June 9 – 13, 2010

2010 Summer Doctoral Seminar at Wayne State University


Disaster is non-discriminatory; it does not care whether the people affected speak the same language or not. Recruiting and retaining qualified language interpreters and learning to utilize rudimentary machine translation are first steps in a comprehensive systemic solution, involving training of all members of rescue and support teams, their supervisors, funders, policy-makers, the media and the public to understand how to cooperate in highly-charged intercultural communication requiring simultaneous interpretation.

The desire for instantaneous and unproblematic use of language is culturally conditioned. Most people’s experience of social interaction occurs in a language that is mutually understood. The desire for fast and fluid communication in a shared language is a common human experience. In the rapid flow of responding to an emergency, who will pause to focus on the skills of patience and attention needed to navigate non-shared meaning structures? Not knowing another’s language stymies the onward rush of establishing security and problematizes efficiency, upending reasonable assumptions of easy understandings.

A certain level of skill and commitment is required to investigate the orientations of culture and language-based meaning systems in order to gauge whether words and concepts describe the same referent or different realities. For instance the work of the United Nations Security Needs Assessment Protocol (SNAP) demonstrated conclusively that what the UN means by “security” and what villagers in affected areas in different countries mean by “security” are entirely different. The practice of ethnographers and interpreters tests and validates the limits of theory. This seminar will allow me to explore the relevance of interpreting theory to practices of thinking clearly in dangerous situations.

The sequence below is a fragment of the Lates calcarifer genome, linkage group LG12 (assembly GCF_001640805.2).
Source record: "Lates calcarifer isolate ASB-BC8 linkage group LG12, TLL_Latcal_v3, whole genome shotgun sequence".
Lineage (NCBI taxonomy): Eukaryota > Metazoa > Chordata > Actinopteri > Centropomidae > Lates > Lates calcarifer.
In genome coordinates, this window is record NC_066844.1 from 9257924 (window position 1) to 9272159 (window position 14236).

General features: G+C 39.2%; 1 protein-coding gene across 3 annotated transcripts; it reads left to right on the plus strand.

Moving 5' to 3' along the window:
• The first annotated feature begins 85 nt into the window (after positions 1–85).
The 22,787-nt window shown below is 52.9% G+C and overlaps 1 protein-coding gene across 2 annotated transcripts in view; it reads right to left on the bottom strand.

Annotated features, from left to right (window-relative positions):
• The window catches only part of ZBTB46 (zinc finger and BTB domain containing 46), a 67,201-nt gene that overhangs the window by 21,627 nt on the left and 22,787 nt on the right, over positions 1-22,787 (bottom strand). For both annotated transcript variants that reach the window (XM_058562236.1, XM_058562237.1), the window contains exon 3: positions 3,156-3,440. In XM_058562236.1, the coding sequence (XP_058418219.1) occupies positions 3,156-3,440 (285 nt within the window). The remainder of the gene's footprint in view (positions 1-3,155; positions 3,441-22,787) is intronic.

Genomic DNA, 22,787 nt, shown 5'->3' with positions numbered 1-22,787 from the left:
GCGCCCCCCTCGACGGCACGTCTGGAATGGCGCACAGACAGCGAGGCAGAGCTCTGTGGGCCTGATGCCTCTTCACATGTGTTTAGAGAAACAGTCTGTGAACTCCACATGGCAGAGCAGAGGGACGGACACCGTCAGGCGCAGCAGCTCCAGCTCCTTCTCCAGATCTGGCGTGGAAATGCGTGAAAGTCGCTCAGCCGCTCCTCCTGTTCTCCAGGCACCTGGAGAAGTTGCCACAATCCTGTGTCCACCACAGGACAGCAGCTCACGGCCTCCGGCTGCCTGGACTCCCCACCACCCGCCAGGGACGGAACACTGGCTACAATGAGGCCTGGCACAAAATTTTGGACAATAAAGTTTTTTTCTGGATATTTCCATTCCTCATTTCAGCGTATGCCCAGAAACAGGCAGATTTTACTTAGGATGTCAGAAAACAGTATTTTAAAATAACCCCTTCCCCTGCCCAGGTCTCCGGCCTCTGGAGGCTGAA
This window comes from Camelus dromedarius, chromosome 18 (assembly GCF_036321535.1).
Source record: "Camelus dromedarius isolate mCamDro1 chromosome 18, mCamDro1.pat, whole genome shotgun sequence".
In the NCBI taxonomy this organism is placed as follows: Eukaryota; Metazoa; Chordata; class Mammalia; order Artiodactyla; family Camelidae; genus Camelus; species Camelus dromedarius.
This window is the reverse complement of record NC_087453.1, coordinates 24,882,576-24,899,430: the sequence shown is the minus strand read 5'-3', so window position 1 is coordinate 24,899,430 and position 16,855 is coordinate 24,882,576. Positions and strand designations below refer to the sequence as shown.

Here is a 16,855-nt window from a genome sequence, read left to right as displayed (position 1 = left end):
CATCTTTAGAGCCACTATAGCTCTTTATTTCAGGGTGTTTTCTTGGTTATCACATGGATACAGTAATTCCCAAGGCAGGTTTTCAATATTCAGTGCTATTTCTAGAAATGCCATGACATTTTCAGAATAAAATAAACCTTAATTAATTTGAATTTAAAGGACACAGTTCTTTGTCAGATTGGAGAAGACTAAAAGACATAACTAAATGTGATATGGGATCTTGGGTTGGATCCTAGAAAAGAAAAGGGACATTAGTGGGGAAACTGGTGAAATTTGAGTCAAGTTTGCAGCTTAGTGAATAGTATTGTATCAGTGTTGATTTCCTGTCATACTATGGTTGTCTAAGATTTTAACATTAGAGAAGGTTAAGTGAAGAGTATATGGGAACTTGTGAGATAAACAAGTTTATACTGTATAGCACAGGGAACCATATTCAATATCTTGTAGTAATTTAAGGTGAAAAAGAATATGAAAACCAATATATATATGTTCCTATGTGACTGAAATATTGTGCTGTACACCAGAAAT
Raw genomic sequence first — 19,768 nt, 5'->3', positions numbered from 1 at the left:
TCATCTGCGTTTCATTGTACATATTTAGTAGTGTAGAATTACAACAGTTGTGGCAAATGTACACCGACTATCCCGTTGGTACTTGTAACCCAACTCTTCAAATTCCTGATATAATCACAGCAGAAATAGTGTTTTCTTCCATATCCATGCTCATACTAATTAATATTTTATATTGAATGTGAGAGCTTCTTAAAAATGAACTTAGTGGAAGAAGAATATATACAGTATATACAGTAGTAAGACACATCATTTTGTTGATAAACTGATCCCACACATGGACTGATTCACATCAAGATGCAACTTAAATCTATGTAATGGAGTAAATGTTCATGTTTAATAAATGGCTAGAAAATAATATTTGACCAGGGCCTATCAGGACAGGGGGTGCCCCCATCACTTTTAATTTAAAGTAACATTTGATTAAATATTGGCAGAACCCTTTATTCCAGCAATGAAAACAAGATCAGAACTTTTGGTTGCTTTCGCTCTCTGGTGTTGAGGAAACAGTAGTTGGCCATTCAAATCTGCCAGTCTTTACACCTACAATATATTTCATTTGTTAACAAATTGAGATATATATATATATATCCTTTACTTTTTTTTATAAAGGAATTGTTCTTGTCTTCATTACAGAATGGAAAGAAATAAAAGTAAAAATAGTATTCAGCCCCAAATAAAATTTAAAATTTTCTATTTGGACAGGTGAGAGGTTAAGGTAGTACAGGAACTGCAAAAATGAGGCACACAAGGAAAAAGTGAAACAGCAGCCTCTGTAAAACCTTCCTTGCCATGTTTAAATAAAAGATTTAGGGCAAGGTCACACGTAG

Rapid response is a necessary characteristic of dealing with emergency situations. Well-trained teams can both integrate interpreted interaction seamlessly into their operations and participate in generating a new kind of cultural bond. Interpreters are certified, as it were, not only to transmit information, but also to build relationships. The intercultural experience of being in each other’s presence without knowing what is going on is a natural setting for the facilitation of the exact skills of tolerating difference that are required in situations of crisis.

My dissertation research, which was funded by a Fulbright Grant in 2008-2009, explored the bases of shared identity among Members of the European Parliament, who routinely use interpreters among 23 different languages. That “total institution” (in the sociological sense) is contrasted with my professional experience as an American Sign Language interpreter for the Deaf community in the US. What is common to each setting is the need to learn how to orient differently to time in order to co-create an effective process of intercultural communication. The necessary adaptation suggests that learning how to use an interpreter well is a single skill with profound implications for conflict resolution, disaster management, peacekeeping, and any other situation in which safety is under threat.

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